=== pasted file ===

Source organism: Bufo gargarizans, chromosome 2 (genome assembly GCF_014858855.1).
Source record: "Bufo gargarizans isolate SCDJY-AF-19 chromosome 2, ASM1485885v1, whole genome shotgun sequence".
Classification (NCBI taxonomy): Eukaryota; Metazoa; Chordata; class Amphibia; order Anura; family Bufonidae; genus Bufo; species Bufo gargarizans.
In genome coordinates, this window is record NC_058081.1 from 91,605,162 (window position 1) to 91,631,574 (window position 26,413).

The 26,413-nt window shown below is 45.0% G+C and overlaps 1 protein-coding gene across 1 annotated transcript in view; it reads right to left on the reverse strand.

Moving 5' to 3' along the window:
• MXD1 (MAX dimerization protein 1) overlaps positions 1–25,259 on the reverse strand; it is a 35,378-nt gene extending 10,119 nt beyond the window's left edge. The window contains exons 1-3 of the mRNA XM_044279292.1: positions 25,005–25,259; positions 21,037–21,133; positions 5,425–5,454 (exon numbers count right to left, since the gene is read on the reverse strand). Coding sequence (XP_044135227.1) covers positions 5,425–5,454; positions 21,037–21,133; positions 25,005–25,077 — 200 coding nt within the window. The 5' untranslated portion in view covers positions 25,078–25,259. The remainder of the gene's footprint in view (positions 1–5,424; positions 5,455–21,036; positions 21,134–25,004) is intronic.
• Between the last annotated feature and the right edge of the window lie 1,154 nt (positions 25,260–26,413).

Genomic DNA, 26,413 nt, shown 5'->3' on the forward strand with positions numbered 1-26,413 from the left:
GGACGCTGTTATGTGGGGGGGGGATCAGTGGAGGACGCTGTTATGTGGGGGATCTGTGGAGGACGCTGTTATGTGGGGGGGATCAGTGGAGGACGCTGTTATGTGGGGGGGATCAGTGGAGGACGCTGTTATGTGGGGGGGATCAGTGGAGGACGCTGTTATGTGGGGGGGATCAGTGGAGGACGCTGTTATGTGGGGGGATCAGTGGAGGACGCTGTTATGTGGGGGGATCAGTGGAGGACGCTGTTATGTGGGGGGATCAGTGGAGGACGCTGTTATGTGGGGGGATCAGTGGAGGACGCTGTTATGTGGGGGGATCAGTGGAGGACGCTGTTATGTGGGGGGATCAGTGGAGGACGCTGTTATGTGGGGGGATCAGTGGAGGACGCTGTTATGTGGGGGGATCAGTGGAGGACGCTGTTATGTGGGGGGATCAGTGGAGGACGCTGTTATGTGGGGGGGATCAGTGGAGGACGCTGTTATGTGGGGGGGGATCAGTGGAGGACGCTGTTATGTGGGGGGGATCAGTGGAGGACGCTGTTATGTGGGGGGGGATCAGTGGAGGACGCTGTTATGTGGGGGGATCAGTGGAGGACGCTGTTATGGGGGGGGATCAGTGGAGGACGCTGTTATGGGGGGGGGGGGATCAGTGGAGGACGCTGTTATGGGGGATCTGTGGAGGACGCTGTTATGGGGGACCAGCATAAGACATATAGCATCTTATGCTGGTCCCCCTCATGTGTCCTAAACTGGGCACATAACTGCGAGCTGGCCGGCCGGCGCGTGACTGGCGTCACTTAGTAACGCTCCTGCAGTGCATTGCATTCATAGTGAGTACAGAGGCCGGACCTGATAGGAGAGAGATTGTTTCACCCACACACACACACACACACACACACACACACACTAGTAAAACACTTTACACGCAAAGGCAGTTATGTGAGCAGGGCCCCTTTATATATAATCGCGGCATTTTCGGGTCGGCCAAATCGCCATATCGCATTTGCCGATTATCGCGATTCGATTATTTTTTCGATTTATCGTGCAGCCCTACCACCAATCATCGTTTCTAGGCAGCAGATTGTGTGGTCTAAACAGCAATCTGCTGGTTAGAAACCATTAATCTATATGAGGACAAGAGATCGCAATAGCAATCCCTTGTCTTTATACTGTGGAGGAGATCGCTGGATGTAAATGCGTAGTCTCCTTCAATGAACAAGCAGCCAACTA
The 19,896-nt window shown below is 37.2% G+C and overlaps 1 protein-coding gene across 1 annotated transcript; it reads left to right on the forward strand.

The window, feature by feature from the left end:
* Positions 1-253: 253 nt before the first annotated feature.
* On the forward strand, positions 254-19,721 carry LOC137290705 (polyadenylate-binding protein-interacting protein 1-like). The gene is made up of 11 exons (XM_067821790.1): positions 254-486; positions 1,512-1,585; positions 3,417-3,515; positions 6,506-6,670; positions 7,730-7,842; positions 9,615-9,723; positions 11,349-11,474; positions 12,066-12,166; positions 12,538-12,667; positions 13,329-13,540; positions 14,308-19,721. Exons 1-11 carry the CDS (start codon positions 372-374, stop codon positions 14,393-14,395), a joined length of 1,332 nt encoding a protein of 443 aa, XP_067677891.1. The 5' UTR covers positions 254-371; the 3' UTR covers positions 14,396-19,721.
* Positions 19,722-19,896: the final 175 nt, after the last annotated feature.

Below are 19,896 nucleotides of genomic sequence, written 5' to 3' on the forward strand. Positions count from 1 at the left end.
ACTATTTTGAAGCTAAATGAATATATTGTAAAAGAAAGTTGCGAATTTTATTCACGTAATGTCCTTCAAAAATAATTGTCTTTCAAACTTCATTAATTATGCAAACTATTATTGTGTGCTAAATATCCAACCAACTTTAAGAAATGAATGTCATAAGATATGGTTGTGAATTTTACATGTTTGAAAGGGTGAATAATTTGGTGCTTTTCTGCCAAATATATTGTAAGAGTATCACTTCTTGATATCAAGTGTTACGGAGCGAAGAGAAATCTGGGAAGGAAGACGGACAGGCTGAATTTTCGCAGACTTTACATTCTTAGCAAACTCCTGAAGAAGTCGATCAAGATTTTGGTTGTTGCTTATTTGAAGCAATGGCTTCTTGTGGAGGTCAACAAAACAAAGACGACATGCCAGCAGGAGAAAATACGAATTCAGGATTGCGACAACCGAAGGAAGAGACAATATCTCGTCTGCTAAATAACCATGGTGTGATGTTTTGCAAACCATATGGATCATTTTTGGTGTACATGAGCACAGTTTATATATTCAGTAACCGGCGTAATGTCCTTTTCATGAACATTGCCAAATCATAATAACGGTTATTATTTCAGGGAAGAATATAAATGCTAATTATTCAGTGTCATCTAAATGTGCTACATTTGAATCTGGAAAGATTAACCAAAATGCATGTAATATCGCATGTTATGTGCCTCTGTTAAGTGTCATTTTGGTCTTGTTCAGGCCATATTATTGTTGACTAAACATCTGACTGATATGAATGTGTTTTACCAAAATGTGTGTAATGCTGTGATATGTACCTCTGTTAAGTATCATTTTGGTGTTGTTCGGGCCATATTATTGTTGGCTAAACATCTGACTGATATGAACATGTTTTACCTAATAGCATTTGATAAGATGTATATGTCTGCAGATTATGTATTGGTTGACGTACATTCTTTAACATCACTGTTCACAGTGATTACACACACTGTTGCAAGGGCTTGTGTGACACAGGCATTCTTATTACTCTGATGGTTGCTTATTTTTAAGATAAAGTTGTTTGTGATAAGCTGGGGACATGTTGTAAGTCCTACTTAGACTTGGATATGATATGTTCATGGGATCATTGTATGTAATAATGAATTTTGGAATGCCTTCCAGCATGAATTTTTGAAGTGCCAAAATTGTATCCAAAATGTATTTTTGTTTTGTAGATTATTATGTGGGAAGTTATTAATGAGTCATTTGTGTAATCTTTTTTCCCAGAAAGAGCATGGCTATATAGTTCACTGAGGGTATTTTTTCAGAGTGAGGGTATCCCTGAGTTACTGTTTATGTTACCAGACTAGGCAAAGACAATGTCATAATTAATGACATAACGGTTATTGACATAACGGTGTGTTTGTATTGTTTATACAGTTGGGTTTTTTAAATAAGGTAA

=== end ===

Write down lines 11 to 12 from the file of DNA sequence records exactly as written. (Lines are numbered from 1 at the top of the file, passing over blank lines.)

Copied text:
The 19,896-nt window shown below is 37.2% G+C and overlaps 1 protein-coding gene across 1 annotated transcript; it reads left to right on the forward strand.

The window, feature by feature from the left end: